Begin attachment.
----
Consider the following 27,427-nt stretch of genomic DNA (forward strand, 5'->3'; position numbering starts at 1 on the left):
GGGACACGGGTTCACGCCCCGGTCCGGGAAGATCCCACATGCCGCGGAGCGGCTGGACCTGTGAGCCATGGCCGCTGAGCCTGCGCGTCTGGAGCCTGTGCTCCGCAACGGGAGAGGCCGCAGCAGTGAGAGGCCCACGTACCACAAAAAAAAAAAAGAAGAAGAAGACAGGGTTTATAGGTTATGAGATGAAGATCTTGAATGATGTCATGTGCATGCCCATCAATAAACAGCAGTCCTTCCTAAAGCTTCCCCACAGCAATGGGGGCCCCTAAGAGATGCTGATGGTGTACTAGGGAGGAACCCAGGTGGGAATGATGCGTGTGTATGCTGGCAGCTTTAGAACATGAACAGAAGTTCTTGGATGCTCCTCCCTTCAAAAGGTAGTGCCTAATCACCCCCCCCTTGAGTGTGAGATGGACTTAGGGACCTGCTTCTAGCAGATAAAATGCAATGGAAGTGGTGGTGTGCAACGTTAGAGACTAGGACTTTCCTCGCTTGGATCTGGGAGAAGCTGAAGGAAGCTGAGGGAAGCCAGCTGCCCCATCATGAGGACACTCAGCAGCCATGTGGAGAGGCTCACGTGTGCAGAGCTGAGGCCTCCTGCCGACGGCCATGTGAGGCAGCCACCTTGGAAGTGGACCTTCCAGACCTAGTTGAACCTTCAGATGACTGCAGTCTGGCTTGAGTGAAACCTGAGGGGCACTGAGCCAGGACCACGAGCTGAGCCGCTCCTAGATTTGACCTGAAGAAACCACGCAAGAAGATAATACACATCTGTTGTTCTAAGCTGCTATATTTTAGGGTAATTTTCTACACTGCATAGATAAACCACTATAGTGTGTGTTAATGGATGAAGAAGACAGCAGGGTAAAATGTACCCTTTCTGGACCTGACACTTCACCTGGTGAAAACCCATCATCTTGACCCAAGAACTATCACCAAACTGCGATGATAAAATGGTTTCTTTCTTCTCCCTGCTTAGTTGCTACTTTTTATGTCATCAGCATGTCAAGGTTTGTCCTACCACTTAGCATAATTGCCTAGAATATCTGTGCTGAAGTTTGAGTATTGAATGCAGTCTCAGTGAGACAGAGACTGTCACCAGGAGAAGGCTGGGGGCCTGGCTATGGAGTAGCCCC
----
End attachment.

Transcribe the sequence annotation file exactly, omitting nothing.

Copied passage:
Consider the following 27,427-nt stretch of genomic DNA (forward strand, 5'->3'; position numbering starts at 1 on the left):
GGGACACGGGTTCACGCCCCGGTCCGGGAAGATCCCACATGCCGCGGAGCGGCTGGACCTGTGAGCCATGGCCGCTGAGCCTGCGCGTCTGGAGCCTGTGCTCCGCAACGGGAGAGGCCGCAGCAGTGAGAGGCCCACGTACCACAAAAAAAAAAAAGAAGAAGAAGACAGGGTTTATAGGTTATGAGATGAAGATCTTGAATGATGTCATGTGCATGCCCATCAATAAACAGCAGTCCTTCCTAAAGCTTCCCCACAGCAATGGGGGCCCCTAAGAGATGCTGATGGTGTACTAGGGAGGAACCCAGGTGGGAATGATGCGTGTGTATGCTGGCAGCTTTAGAACATGAACAGAAGTTCTTGGATGCTCCTCCCTTCAAAAGGTAGTGCCTAATCACCCCCCCCTTGAGTGTGAGATGGACTTAGGGACCTGCTTCTAGCAGATAAAATGCAATGGAAGTGGTGGTGTGCAACGTTAGAGACTAGGACTTTCCTCGCTTGGATCTGGGAGAAGCTGAAGGAAGCTGAGGGAAGCCAGCTGCCCCATCATGAGGACACTCAGCAGCCATGTGGAGAGGCTCACGTGTGCAGAGCTGAGGCCTCCTGCCGACGGCCATGTGAGGCAGCCACCTTGGAAGTGGACCTTCCAGACCTAGTTGAACCTTCAGATGACTGCAGTCTGGCTTGAGTGAAACCTGAGGGGCACTGAGCCAGGACCACGAGCTGAGCCGCTCCTAGATTTGACCTGAAGAAACCACGCAAGAAGATAATACACATCTGTTGTTCTAAGCTGCTATATTTTAGGGTAATTTTCTACACTGCATAGATAAACCACTATAGTGTGTGTTAATGGATGAAGAAGACAGCAGGGTAAAATGTACCCTTTCTGGACCTGACACTTCACCTGGTGAAAACCCATCATCTTGACCCAAGAACTATCACCAAACTGCGATGATAAAATGGTTTCTTTCTTCTCCCTGCTTAGTTGCTACTTTTTATGTCATCAGCATGTCAAGGTTTGTCCTACCACTTAGCATAATTGCCTAGAATATCTGTGCTGAAGTTTGAGTATTGAATGCAGTCTCAGTGAGACAGAGACTGTCACCAGGAGAAGGCTGGGGGCCTGGCTATGGAGTAGCCCC